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  • Sep 22, 2014
  • Updated: 8:42am
NewsChina
POLITICS

Hu ally appointed propaganda chief

PUBLISHED : Thursday, 22 November, 2012, 12:00am
UPDATED : Thursday, 22 November, 2012, 4:26am

Liu Qibao, a close ally of President Hu Jintao, has been appointed the country's propaganda chief, with analyst saying they expect he will maintain the hardline press controls of his predecessor.

Yesterday's tersely worded Xinhua announcement of Liu's appointment capped weeks of speculation that Liu Qibao, a former Sichuan party secretary, would succeed Liu Yunshan to become the director of the Publicity Department of the Communist Party's Central Committee.

Liu Yunshan was elevated to the party's all-powerful Politburo Standing Committee at the end of the 18th party congress and expected to retain responsibility for propaganda control as part of his portfolio.

Liu Qibao, 59, a native of Susong county, Anhui province, spent more than a decade overseeing propaganda for his home province's branch of the Communist Youth League before being appointed secretary to the league's Central Committee, a key powerbase of Hu's.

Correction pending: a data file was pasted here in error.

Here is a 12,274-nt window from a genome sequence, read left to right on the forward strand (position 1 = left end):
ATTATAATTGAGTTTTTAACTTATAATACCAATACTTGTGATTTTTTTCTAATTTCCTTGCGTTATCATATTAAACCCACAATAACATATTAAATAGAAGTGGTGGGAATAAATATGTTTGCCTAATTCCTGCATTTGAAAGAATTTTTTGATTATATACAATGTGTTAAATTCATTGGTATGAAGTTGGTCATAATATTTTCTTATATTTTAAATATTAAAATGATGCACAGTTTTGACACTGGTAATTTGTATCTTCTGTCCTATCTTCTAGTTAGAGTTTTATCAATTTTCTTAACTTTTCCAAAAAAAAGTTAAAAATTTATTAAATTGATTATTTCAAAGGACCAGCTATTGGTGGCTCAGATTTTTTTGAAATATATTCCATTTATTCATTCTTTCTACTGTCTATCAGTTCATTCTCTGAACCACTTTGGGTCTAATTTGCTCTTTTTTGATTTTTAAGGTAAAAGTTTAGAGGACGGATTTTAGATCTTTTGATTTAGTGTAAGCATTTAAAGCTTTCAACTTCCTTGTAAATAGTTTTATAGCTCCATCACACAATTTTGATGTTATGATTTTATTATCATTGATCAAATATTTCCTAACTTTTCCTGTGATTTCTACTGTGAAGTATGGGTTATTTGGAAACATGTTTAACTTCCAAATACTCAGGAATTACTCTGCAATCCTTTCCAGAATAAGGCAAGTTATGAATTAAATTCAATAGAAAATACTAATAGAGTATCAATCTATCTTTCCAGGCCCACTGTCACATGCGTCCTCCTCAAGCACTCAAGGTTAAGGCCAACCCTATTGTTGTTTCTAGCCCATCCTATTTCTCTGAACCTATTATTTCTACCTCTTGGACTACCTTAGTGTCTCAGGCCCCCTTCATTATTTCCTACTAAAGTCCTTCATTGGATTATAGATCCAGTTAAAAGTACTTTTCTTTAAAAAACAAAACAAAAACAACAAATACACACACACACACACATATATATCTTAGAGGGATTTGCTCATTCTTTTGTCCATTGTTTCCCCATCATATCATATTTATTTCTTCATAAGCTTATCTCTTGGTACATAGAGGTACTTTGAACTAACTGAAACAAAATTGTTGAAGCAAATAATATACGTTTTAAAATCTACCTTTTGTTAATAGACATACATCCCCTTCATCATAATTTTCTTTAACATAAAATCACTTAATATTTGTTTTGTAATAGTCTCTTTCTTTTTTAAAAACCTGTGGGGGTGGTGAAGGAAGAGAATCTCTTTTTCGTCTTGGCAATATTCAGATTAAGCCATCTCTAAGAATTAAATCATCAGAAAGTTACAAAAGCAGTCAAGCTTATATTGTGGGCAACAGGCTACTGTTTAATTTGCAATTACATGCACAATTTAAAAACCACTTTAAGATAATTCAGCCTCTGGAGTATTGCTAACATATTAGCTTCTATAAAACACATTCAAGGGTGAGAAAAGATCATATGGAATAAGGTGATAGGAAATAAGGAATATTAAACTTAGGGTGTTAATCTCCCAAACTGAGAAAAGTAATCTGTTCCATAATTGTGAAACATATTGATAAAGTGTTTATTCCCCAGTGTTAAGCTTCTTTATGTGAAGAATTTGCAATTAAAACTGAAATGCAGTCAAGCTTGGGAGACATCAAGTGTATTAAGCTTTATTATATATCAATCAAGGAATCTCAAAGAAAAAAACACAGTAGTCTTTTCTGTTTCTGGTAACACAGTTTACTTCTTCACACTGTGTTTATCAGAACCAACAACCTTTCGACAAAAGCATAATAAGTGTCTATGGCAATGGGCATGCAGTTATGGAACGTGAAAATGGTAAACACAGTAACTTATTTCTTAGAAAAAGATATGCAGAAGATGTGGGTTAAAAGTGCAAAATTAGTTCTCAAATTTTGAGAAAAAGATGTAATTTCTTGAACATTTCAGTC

Notably, Liu also spent a year in the early 1990s as deputy chief editor of the party's mouthpiece, the People's Daily, a credential which likely contributed to his selection as the country's propaganda chief.

Qiao Mu, a communications professor at Beijing Foreign Studies University, said that Liu's promotion was a huge career boost that could pave the way for another promotion at the next party congress in five years.

However Qiao said that Liu is likely to serve as enforcer for and sidekick to Liu Yunshan. His predecessor had similarly worked under former Communist Party propaganda tsar Li Changchun, who were paired to enact increasingly heavy-handed press controls.

"I would say with some pessimism that media will be no freer under this pair because a media-savvy person tends to press harder on media freedoms because he knows better how it works," Qiao said. "On top of that, the new leadership is unlikely to lessen media control at least in the first two or three years, because younger leaders are less assertive of their rule than the previous administrations."

The vacancy left by Liu Qibao will be filled by Wang Dongming, a native of Liaoning province, who has led the State Commission for Public Sector Reform, a central party committee organ in charge of policies on administrative reform and personnel affairs.

Wang, 56, spent most of his earlier career in Liaoning and last served as the director of the provincial party committee's Organisation Department before his promotion to the central party department 12 years ago.

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